Wednesday, December 28, 2011

Starting a Women in Business Group

One of the panels I attended at the Women in Business Conference was "Building Women's Networking Groups". As a panel organizer, this particular panel was my idea after reading this article in the Marriott School alumni magazine called "Women's Groups Growing for Management Society" (scroll to bottom of page). I have the task of starting the women's group for my local BYU Management Society chapter, so I was really interested to hear how the women on the panel suggested I get started.

The panelists were Jennifer Armitstead, head (and founder) of the Salt Lake Women's Group, Maria Pribyl, President of the Silicon Valley Women and President-Elect of the Silicon Valley chapter of the BYU Management Society, and Pat Bluth, who organized a women's group within a corporation she worked at. The panel was moderated by Rixa Oman, Executive Director of the BYU Management Society.

You can listen to a recording of the entire panel here on the Women in Business Conference website. The purpose of this blog post is to share some of my notes from the panel and how I have put them into action in starting my local group.

I summarized my notes into this action plan:

1. Just do it. If you decide you want a women's group, start it!

2. Send out a survey to women you think might be interested (you could start with all the women in your local chapter of the BYU Management Society). Ask them what they want from a networking group. What are their needs? When is most convenient for them to meet? Would they be interested in serving on the board?

3. Establish a purpose - Why are you going to get together? You could develop a motto or mission for the group. (Silicon Valley Women has one: Silicon Valley Women provides opportunities for all women to develop LEADERSHIP capabilities by...fostering mentoring relationships, creating educational experiences, and increasing networking skills and contacts.)

4. Set up a board (so you don't have to do everything!)

5. Don't reinvent the wheel. Piggyback on the BYU Management Society as much as possible.

6. Create a social media network so relationships can be developed online. The panelists suggested Linked-In.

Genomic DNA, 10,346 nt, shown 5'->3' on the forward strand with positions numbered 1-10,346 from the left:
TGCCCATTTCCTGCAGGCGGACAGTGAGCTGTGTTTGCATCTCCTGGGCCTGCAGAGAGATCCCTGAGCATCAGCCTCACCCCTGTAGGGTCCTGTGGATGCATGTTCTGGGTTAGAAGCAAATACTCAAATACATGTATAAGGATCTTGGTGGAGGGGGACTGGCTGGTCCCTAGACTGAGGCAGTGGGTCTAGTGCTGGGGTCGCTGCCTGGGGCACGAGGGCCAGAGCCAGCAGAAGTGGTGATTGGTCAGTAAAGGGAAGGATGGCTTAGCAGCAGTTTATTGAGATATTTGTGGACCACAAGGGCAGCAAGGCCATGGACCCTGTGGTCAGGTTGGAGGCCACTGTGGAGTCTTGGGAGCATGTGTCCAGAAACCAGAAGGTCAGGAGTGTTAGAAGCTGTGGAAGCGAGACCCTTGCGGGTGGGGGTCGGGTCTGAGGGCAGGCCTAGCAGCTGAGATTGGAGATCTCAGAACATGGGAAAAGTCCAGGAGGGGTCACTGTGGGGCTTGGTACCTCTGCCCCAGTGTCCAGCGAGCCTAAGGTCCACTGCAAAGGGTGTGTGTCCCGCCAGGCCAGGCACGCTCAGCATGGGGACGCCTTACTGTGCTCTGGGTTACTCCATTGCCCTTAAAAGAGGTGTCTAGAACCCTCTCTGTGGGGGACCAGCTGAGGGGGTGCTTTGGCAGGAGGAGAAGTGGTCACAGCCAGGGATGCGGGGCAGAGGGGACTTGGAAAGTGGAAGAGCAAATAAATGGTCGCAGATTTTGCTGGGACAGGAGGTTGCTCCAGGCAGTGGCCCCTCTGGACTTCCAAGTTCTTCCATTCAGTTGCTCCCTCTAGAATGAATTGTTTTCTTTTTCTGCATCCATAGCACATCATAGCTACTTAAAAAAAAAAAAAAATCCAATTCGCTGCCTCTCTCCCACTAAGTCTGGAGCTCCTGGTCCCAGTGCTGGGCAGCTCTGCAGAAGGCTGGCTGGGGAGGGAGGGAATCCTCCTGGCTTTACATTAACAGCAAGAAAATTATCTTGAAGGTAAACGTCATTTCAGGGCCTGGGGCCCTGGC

7. Write a regular column in your local BYU Management Society's newsletter about the group.

8. Reach out to women one-on-one. But don't limit membership to women! Include men who care about women's issues.

9. Be okay with simple. It is easy to make it too complicated. One group had everyone bring soup and talk.

10. Make sure it is very professional. Some people think women's groups are an extension of Relief Society, so keep it professional.

11. Keep it inexpensive.


I took these notes (and help from Jennifer and Maria, who graciously offered their mentorship in getting me started) and went to work. I first approached the President-elect of my local chapter and suggested we start a women's group. She said, "Great" and put me on the Executive Committee of the chapter with the task of starting the group. Step 1 accomplished!

I then sent out a survey to all the women in the chapter and other women I know personally to ask for their feedback. The survey was very helpful. I was picturing meetings over lunch, but the feedback I received was that the women prefer to meet in the evenings at an event with little or no cost, so I adjusted the plan.

We are naming our group after the precedent established by the Silicon Valley and Salt Lake groups. Our name is the Dallas - Fort Worth Women of the BYU Management Society. Our focus will be on networking and discussing professional skills topics unique to women.

Our first event will be on Tuesday, January 31 at 7 p.m. Jennifer Armitstead (also a career coach!) will speak to us about networking and then lead us in a speed networking activity.

We have three more events planned throughout the year and plan to stay connected via our Linked-In group.

I hope this group will be a strength to women in any life stage who are interested in "ethical and moral leadership" in the DFW area. And I hope that any of you who are reading this and thinking, "Hmmm. I'd like to be a part of a women in business group in my area" will take the initiative and start with step 1 - just do it!

(If you would like help or assistance in starting your own women's group, please leave a comment. We'll get you in contact with people who can help!)

6 comments:

  1. What a great action plan. I'm thrilled to see you taking initiative to get this going in DFW. I look forward to hearing how things go!

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  2. You've got some great ideas. I'm going to link to this post on my site.
    I'm hoping that once my site gets going, people in different areas will start their own chapters so that they'll be able to work together to take action. There is definitely strength in numbers!

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  3. That's what I am hoping for, too, Kaylie!

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  4. This comment has been removed by the author.

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  5. Thanks for sharing this article, it would be a really interesting read. I've been thinking about womens business groups in Charlotte NC and what I could do to make something like this work for me. Thanks again for sharing! Seems fun!

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  6. This blog is more than interesting. I really enjoyed reading about Womens Networking Groups.

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